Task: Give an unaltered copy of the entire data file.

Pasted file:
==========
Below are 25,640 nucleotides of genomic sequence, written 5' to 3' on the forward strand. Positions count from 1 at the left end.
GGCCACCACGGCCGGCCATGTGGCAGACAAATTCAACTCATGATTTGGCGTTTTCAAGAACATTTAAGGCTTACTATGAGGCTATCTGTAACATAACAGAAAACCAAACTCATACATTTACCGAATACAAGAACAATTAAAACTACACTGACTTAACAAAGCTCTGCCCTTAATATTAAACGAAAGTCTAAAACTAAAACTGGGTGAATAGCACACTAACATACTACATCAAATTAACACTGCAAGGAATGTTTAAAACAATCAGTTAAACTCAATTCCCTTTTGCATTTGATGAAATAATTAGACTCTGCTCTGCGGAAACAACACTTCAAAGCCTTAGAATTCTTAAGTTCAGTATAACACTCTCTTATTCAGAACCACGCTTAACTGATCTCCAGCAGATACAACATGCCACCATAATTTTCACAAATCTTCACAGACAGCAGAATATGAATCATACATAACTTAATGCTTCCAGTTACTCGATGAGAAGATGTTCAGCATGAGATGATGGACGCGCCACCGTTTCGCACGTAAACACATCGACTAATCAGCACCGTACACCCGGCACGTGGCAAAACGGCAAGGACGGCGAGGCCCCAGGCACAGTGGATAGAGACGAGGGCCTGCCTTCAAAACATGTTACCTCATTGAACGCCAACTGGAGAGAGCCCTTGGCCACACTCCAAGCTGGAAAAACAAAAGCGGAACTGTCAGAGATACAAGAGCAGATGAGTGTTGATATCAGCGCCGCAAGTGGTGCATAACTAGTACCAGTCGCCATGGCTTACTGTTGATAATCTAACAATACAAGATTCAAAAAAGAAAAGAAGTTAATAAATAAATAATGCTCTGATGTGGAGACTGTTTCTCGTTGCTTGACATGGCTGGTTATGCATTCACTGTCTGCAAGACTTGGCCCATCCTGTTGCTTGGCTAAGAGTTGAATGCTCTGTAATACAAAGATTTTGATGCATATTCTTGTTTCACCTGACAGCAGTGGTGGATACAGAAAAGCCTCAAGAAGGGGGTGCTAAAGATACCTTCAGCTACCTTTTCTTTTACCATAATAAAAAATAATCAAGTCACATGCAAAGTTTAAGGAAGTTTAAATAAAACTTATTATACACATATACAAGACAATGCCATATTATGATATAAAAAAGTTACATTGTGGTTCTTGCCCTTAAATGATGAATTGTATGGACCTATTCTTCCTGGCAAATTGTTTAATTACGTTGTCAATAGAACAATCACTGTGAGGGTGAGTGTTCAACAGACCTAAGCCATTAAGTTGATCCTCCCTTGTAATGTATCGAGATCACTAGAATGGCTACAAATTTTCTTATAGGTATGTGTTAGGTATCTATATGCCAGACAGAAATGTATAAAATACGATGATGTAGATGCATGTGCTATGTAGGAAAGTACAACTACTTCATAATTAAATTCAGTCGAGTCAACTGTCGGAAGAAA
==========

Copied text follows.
Below are 25,640 nucleotides of genomic sequence, written 5' to 3' on the forward strand. Positions count from 1 at the left end.
GGCCACCACGGCCGGCCATGTGGCAGACAAATTCAACTCATGATTTGGCGTTTTCAAGAACATTTAAGGCTTACTATGAGGCTATCTGTAACATAACAGAAAACCAAACTCATACATTTACCGAATACAAGAACAATTAAAACTACACTGACTTAACAAAGCTCTGCCCTTAATATTAAACGAAAGTCTAAAACTAAAACTGGGTGAATAGCACACTAACATACTACATCAAATTAACACTGCAAGGAATGTTTAAAACAATCAGTTAAACTCAATTCCCTTTTGCATTTGATGAAATAATTAGACTCTGCTCTGCGGAAACAACACTTCAAAGCCTTAGAATTCTTAAGTTCAGTATAACACTCTCTTATTCAGAACCACGCTTAACTGATCTCCAGCAGATACAACATGCCACCATAATTTTCACAAATCTTCACAGACAGCAGAATATGAATCATACATAACTTAATGCTTCCAGTTACTCGATGAGAAGATGTTCAGCATGAGATGATGGACGCGCCACCGTTTCGCACGTAAACACATCGACTAATCAGCACCGTACACCCGGCACGTGGCAAAACGGCAAGGACGGCGAGGCCCCAGGCACAGTGGATAGAGACGAGGGCCTGCCTTCAAAACATGTTACCTCATTGAACGCCAACTGGAGAGAGCCCTTGGCCACACTCCAAGCTGGAAAAACAAAAGCGGAACTGTCAGAGATACAAGAGCAGATGAGTGTTGATATCAGCGCCGCAAGTGGTGCATAACTAGTACCAGTCGCCATGGCTTACTGTTGATAATCTAACAATACAAGATTCAAAAAAGAAAAGAAGTTAATAAATAAATAATGCTCTGATGTGGAGACTGTTTCTCGTTGCTTGACATGGCTGGTTATGCATTCACTGTCTGCAAGACTTGGCCCATCCTGTTGCTTGGCTAAGAGTTGAATGCTCTGTAATACAAAGATTTTGATGCATATTCTTGTTTCACCTGACAGCAGTGGTGGATACAGAAAAGCCTCAAGAAGGGGGTGCTAAAGATACCTTCAGCTACCTTTTCTTTTACCATAATAAAAAATAATCAAGTCACATGCAAAGTTTAAGGAAGTTTAAATAAAACTTATTATACACATATACAAGACAATGCCATATTATGATATAAAAAAGTTACATTGTGGTTCTTGCCCTTAAATGATGAATTGTATGGACCTATTCTTCCTGGCAAATTGTTTAATTACGTTGTCAATAGAACAATCACTGTGAGGGTGAGTGTTCAACAGACCTAAGCCATTAAGTTGATCCTCCCTTGTAATGTATCGAGATCACTAGAATGGCTACAAATTTTCTTATAGGTATGTGTTAGGTATCTATATGCCAGACAGAAATGTATAAAATACGATGATGTAGATGCATGTGCTATGTAGGAAAGTACAACTACTTCATAATTAAATTCAGTCGAGTCAACTGTCGGAAGAAA